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|Jumping off the Clifton Suspension Bridge.|
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|Clifton Suspension Bridge - Facts|
|© 1994-99 Kevin Matthews - http://www.GreatBuildings.com/buildings/Clifton_Suspension_Bridge.html|
|Architect||Isambard Kingdom Brunel|
|Date||1836 to 1864|
|Building Type||Bridge, engineering structure|
|Construction System||suspension span|
|Notes||Spans 702 feet across Avon Gorge on reused iron chains.|
|Discussion||Clifton Suspension Bridge Commentary |
"The Clifton Suspension Bridge, Bristol, designed by Isambard Kingdom Brunel, a versatile and imaginative engineer, was carried out contrary to the recommendation of Thomas Telford (1757-1834) who, as a result of the near destruction of his recently-built Menai Suspension Bridge (1819-26) by crosswinds, doubted the advisability of erecting a suspension bridge of this size in such an exposed position. The principal span of 214 m (702 ft) seems even more daring because of the 76 m (250 ft) deep gorge. It was characteristic of the period that Brunel sought to match the grandeur of the setting with a noble design, and the pylons (which were to have had sphinxes and hieroglyphic decoration) were of Egyptian inspiration. The bridge was delayed for lack of funds and was completed after Brunel's death using chains from another of his works, the Hungerford Suspension Bridge, London (1841-5)."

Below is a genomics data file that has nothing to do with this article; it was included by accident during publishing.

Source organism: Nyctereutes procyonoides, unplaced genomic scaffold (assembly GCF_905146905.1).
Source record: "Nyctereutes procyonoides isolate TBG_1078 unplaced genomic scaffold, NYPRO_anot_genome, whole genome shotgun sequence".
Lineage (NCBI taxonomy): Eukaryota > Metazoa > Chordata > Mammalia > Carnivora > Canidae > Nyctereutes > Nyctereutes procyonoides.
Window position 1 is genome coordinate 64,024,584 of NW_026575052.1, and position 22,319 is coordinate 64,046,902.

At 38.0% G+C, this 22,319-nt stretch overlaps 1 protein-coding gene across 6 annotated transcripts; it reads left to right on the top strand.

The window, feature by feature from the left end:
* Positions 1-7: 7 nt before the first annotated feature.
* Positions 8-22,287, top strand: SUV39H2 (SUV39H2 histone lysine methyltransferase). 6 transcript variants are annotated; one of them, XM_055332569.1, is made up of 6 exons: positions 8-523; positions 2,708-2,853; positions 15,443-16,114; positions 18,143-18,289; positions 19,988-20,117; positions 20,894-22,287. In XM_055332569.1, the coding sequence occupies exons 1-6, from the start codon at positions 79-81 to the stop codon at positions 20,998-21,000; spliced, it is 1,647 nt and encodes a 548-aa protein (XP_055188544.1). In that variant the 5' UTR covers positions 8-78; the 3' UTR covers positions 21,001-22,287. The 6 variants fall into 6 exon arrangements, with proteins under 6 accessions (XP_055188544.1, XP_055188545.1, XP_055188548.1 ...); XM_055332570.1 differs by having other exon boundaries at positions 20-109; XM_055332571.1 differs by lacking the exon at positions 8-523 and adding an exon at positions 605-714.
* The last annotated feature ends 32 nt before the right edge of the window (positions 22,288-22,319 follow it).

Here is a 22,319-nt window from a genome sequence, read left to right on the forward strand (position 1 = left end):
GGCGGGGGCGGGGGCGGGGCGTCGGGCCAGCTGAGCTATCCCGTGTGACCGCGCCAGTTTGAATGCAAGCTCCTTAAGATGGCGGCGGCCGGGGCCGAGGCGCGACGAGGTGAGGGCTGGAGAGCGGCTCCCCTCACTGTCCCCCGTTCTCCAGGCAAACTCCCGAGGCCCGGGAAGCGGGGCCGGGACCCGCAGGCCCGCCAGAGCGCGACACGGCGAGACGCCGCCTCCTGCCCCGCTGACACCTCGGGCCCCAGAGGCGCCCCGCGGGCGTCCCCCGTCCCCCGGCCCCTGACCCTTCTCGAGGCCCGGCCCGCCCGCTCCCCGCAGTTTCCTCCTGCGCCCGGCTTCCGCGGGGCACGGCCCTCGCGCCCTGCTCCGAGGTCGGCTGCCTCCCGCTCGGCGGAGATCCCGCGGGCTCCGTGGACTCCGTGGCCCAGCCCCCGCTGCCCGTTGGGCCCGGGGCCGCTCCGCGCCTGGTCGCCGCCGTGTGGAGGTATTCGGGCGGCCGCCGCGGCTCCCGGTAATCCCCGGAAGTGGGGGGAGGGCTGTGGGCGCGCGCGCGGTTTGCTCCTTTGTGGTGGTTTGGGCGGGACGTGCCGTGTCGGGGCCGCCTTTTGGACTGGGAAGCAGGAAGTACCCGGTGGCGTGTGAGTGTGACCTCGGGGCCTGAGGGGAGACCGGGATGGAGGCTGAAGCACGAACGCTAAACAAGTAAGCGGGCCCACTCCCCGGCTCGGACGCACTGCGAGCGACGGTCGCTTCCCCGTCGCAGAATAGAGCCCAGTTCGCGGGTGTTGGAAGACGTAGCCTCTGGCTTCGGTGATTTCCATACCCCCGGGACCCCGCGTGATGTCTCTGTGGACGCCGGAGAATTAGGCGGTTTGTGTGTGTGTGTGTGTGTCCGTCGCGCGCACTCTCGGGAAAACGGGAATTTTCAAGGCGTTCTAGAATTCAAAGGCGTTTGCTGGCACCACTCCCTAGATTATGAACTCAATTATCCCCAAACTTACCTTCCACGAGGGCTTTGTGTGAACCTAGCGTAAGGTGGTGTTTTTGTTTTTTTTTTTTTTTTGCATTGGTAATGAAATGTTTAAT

Sir Banister Fletcher. A History of Architecture. p1107.